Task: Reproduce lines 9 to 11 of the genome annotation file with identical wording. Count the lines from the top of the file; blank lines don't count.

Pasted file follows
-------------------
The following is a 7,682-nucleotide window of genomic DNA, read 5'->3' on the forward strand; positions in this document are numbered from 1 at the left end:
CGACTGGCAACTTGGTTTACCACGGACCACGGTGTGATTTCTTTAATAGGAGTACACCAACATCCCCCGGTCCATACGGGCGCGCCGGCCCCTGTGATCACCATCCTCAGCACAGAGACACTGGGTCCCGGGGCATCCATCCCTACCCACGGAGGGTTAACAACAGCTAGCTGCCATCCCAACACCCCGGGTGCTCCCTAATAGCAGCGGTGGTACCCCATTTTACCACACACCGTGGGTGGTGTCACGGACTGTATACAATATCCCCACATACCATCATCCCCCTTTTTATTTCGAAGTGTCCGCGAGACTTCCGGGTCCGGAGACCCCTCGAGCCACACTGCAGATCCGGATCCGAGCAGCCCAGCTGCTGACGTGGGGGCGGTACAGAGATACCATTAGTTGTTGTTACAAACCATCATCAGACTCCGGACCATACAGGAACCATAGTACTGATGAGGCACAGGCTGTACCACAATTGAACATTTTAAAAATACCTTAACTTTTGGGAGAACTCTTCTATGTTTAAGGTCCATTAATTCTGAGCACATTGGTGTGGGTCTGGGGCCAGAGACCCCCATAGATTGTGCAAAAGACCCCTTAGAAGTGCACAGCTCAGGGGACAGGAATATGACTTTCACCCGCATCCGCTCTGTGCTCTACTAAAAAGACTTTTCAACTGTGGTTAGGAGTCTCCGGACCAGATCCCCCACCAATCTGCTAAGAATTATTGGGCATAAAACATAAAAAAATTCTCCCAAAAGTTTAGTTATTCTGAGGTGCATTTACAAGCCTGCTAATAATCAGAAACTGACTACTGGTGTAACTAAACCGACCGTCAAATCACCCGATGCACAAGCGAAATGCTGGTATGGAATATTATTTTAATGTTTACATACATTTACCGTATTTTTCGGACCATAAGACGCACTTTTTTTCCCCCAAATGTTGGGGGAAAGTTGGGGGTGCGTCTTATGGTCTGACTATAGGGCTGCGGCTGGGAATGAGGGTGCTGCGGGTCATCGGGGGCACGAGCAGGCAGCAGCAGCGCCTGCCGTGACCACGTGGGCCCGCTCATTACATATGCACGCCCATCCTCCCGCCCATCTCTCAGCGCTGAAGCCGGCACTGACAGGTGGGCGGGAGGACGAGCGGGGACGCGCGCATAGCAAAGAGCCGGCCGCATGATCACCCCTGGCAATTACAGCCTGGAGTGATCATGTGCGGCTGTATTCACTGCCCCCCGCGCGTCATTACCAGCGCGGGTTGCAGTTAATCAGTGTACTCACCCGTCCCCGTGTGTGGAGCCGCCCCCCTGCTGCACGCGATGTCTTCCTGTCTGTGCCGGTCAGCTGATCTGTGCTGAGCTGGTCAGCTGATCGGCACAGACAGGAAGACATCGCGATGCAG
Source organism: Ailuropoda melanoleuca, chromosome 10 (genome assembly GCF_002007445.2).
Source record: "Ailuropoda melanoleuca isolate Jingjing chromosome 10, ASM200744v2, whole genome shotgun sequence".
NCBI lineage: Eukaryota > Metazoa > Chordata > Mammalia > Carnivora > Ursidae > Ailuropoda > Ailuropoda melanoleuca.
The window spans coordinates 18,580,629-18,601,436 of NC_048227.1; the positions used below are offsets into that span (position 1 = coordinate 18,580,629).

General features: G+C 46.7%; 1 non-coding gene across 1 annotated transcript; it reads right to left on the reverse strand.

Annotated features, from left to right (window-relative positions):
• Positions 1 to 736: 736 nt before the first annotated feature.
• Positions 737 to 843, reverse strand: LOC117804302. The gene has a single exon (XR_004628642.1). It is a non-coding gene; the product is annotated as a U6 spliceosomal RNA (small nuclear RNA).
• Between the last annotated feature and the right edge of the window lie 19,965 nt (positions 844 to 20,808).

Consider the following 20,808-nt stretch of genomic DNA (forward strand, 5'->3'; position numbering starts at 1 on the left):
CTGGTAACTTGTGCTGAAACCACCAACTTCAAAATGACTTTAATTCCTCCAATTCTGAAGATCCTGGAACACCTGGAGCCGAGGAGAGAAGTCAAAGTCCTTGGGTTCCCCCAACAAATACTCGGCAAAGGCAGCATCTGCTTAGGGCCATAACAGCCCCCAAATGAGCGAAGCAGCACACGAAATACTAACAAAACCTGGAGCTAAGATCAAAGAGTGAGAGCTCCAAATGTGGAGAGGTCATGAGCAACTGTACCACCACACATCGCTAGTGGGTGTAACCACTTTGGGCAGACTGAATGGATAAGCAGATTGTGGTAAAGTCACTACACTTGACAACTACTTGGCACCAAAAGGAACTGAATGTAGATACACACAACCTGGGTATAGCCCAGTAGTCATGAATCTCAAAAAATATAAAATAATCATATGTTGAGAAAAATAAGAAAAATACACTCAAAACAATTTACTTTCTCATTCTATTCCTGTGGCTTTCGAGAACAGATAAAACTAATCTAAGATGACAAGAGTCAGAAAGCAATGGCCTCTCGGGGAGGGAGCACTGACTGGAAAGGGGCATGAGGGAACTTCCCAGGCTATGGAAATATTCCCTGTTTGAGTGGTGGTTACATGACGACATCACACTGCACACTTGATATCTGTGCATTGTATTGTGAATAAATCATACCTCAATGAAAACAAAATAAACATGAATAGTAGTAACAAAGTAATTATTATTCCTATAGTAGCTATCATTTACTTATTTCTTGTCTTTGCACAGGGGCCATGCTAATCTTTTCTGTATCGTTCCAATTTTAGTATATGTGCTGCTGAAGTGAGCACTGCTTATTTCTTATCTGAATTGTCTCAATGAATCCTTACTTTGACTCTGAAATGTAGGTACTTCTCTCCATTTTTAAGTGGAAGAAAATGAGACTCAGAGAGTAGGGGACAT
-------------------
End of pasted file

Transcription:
• Positions 1 to 736: 736 nt before the first annotated feature.
• Positions 737 to 843, reverse strand: LOC117804302. The gene has a single exon (XR_004628642.1). It is a non-coding gene; the product is annotated as a U6 spliceosomal RNA (small nuclear RNA).
• Between the last annotated feature and the right edge of the window lie 19,965 nt (positions 844 to 20,808).